Silicon Valley may claim it celebrates failure, but elsewhere, it’s shunned like the plague. In most professions, belonging to a successful organization can accelerate future earnings and advancement. Job applications pour into companies like Goldman Sachs and McKinsey & Co. in part because job seekers know having those employers on their resume will benefit them over the course of their career.
It’s also why employees are eager to escape failing institutions.
In a newly published study, researchers examined how individuals can attempt to disassociate themselves from struggling organizations—and they did it by examining the Twitter connections of professional basketball players.
Researchers Jeremy Koster of the University of Cincinnati and Brandy Aven of Carnegie Mellon looked at the Twitter connections of 330 NBA players on May 28, 2015, and mapped how the best players interacted with their teammates. While all-stars on winning teams were happy to connect to their less-talented teammates, stars on losing teams avoided those connections.
The 2014-15 Cleveland Cavaliers, for example, were on their way to the NBA finals—and the Twitter accounts of the team’s players reflected the team’s unity and cohesion. Every player followed at least one teammate; the biggest star, LeBron James, followed seven.
The Twitter accounts of that year’s New York Knicks team told a very different story. The Knicks were also led by a perennial all-star, Carmelo Anthony, but he didn’t follow any of his teammates on Twitter (although six followed him). An analysis of their interactions showed they made only 41% of all the possible connections, compared to 68% among the Cavaliers. The Knicks’ lack of connection was reflected on the court in their 17-65 record, the worst in their 71-year history.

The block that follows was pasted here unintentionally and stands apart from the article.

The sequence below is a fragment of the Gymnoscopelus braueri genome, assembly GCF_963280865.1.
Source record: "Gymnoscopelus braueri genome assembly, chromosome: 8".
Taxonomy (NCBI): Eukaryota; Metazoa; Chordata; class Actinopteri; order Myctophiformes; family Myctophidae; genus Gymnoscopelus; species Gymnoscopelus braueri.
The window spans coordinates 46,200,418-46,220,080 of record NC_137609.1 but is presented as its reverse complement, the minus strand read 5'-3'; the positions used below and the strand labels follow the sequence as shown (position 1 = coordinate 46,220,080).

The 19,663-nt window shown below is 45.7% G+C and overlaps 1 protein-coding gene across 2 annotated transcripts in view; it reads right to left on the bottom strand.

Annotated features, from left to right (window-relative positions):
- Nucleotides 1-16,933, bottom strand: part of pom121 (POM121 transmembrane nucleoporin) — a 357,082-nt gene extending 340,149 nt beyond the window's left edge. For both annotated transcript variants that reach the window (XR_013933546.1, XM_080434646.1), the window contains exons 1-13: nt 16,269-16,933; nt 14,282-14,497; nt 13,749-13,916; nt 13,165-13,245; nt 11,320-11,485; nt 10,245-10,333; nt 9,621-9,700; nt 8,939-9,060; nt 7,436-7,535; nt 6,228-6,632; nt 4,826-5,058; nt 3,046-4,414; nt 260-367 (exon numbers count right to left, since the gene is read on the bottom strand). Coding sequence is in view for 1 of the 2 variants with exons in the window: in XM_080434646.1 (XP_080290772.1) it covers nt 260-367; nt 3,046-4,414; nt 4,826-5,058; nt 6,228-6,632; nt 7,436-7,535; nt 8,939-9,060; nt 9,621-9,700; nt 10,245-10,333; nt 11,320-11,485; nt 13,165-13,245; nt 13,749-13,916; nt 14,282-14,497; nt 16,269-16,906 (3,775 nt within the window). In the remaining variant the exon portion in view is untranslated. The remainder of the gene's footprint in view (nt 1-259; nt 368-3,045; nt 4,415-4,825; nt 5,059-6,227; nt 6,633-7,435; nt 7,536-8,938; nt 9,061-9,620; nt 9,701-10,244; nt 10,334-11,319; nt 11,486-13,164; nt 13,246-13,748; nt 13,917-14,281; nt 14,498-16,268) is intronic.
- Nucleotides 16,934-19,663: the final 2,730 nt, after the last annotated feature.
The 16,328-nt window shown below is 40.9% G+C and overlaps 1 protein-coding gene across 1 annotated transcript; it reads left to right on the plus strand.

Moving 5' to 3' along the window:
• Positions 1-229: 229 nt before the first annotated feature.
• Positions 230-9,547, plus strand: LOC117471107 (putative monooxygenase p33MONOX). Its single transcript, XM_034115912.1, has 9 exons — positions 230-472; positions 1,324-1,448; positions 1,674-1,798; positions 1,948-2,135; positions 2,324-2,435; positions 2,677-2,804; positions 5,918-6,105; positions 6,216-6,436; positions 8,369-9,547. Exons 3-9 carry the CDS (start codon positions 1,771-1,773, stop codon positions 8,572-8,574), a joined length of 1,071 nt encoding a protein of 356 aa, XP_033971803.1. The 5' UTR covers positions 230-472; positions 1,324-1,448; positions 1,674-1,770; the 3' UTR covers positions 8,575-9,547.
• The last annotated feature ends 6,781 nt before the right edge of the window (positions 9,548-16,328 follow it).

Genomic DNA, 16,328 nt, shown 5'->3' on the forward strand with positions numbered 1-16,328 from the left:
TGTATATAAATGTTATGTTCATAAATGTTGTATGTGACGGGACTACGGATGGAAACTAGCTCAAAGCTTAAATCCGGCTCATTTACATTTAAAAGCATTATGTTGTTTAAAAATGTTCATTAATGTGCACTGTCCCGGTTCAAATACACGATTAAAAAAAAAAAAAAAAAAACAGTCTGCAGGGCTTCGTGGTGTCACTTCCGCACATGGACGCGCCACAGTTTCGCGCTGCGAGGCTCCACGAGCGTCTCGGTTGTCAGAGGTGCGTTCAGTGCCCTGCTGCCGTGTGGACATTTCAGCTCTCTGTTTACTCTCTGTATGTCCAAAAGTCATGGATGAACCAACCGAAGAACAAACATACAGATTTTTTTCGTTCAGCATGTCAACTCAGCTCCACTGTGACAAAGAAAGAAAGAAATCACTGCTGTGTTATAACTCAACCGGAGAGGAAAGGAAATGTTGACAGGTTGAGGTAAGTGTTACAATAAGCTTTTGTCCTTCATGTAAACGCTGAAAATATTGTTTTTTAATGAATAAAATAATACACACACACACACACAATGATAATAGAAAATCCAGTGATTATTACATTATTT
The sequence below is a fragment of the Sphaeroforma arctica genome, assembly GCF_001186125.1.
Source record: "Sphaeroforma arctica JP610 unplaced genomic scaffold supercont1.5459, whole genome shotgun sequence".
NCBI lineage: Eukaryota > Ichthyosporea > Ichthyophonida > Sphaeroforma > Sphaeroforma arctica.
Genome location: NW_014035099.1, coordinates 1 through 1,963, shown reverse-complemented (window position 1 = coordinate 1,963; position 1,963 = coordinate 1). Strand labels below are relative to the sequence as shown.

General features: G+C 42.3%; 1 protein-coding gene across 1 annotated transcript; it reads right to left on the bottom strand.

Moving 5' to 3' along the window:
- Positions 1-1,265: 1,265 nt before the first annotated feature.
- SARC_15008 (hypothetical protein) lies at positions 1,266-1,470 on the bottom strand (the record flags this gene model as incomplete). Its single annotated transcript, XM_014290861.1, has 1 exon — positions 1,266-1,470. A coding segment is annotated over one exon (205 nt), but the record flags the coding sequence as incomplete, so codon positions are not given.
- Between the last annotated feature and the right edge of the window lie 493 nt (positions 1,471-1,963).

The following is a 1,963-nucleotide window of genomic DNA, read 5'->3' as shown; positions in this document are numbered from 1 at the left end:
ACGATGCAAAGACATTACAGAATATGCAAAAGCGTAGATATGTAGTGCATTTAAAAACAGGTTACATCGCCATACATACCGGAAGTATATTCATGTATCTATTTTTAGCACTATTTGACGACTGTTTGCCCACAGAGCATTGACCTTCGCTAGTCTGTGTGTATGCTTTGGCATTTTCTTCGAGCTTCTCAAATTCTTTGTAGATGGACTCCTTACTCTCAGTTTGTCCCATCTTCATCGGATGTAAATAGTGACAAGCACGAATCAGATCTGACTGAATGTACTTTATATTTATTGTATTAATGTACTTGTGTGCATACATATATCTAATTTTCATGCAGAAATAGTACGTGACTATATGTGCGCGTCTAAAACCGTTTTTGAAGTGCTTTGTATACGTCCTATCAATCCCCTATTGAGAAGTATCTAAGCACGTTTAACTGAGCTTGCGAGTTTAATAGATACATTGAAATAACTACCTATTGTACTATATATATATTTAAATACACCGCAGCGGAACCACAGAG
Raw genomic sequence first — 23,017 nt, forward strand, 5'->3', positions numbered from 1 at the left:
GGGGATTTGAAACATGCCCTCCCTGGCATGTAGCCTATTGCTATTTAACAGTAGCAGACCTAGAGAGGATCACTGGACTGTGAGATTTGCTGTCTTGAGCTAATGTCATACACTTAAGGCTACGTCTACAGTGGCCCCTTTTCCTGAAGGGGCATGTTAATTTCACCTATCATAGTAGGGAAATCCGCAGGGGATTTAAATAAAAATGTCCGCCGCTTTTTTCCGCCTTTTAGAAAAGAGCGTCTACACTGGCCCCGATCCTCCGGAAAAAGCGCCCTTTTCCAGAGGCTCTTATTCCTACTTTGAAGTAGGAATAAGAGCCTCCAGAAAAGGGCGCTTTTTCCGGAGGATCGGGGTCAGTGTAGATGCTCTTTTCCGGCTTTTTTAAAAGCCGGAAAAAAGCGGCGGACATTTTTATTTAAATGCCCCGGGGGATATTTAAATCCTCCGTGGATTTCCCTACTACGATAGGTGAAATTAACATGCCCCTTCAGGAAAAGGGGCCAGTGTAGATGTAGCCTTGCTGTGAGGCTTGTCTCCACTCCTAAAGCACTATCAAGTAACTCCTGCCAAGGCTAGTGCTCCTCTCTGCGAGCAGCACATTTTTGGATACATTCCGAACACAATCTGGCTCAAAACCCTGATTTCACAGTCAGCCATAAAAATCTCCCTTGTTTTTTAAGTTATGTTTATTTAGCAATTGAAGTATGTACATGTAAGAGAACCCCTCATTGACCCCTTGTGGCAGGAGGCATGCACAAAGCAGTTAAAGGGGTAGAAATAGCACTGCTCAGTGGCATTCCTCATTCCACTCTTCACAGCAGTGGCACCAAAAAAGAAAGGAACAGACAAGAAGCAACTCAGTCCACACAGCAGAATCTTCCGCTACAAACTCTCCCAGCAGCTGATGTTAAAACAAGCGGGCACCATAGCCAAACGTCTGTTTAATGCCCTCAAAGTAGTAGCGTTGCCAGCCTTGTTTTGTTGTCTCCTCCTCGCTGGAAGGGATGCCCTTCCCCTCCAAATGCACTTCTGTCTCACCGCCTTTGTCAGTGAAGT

More than other team sports, the fortunes of an NBA team can be dictated by the performance of individual players. Rightly or wrongly, elite players are frequently credited or blamed for their team’s success or failure. Declining to follow teammates on social media may be “a strategic attempt to escape an association with the teams’ poor performance and the broader consequences that ensue from declines in status,” Koster and Aven write.
Curiously, less-talented teammates still followed elite players, and each other, when on losing teams. The authors speculate that these players’ reputations may be less affected by their team’s results, and the social pressure to follow one another may have overcome their aversion to making connections.
While Koster and Aven warn against drawing too many parallels between the rarified world of the NBA and other organizations, it’s easy to see this dynamic play out in the realm of business. At a successful organization, star performers are more likely to get a beer with colleagues after work, while at a failing company they may ditch coworkers in favor of networking events.
Of course, any team—be it in the NBA or in business—is boosted by the involvement of its best performer. When stars distance themselves from unsuccessful organizations, the team’s failure can become a self-fulfilling prophecy.